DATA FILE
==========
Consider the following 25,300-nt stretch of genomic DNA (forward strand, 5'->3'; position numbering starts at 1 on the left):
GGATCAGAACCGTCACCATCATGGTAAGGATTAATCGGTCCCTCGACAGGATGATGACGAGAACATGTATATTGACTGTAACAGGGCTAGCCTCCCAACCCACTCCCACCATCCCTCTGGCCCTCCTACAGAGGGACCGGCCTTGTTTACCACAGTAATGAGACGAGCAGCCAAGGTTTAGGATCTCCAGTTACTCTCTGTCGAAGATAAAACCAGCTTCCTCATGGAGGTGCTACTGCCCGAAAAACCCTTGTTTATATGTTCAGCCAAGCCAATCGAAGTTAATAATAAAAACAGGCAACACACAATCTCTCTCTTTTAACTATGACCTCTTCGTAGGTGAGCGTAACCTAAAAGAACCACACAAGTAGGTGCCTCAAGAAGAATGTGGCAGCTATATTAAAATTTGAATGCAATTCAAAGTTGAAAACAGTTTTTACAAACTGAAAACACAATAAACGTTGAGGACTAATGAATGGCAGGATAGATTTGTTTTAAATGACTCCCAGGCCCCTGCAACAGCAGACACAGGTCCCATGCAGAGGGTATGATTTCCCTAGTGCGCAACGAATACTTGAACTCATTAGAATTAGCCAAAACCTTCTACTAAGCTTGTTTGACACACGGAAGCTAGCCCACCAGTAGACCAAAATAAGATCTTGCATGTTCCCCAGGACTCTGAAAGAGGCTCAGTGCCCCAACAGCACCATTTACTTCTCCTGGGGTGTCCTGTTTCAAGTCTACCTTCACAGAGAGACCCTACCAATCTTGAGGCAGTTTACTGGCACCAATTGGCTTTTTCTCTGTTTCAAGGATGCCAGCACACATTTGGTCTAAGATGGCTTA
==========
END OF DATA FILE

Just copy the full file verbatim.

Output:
Consider the following 25,300-nt stretch of genomic DNA (forward strand, 5'->3'; position numbering starts at 1 on the left):
GGATCAGAACCGTCACCATCATGGTAAGGATTAATCGGTCCCTCGACAGGATGATGACGAGAACATGTATATTGACTGTAACAGGGCTAGCCTCCCAACCCACTCCCACCATCCCTCTGGCCCTCCTACAGAGGGACCGGCCTTGTTTACCACAGTAATGAGACGAGCAGCCAAGGTTTAGGATCTCCAGTTACTCTCTGTCGAAGATAAAACCAGCTTCCTCATGGAGGTGCTACTGCCCGAAAAACCCTTGTTTATATGTTCAGCCAAGCCAATCGAAGTTAATAATAAAAACAGGCAACACACAATCTCTCTCTTTTAACTATGACCTCTTCGTAGGTGAGCGTAACCTAAAAGAACCACACAAGTAGGTGCCTCAAGAAGAATGTGGCAGCTATATTAAAATTTGAATGCAATTCAAAGTTGAAAACAGTTTTTACAAACTGAAAACACAATAAACGTTGAGGACTAATGAATGGCAGGATAGATTTGTTTTAAATGACTCCCAGGCCCCTGCAACAGCAGACACAGGTCCCATGCAGAGGGTATGATTTCCCTAGTGCGCAACGAATACTTGAACTCATTAGAATTAGCCAAAACCTTCTACTAAGCTTGTTTGACACACGGAAGCTAGCCCACCAGTAGACCAAAATAAGATCTTGCATGTTCCCCAGGACTCTGAAAGAGGCTCAGTGCCCCAACAGCACCATTTACTTCTCCTGGGGTGTCCTGTTTCAAGTCTACCTTCACAGAGAGACCCTACCAATCTTGAGGCAGTTTACTGGCACCAATTGGCTTTTTCTCTGTTTCAAGGATGCCAGCACACATTTGGTCTAAGATGGCTTA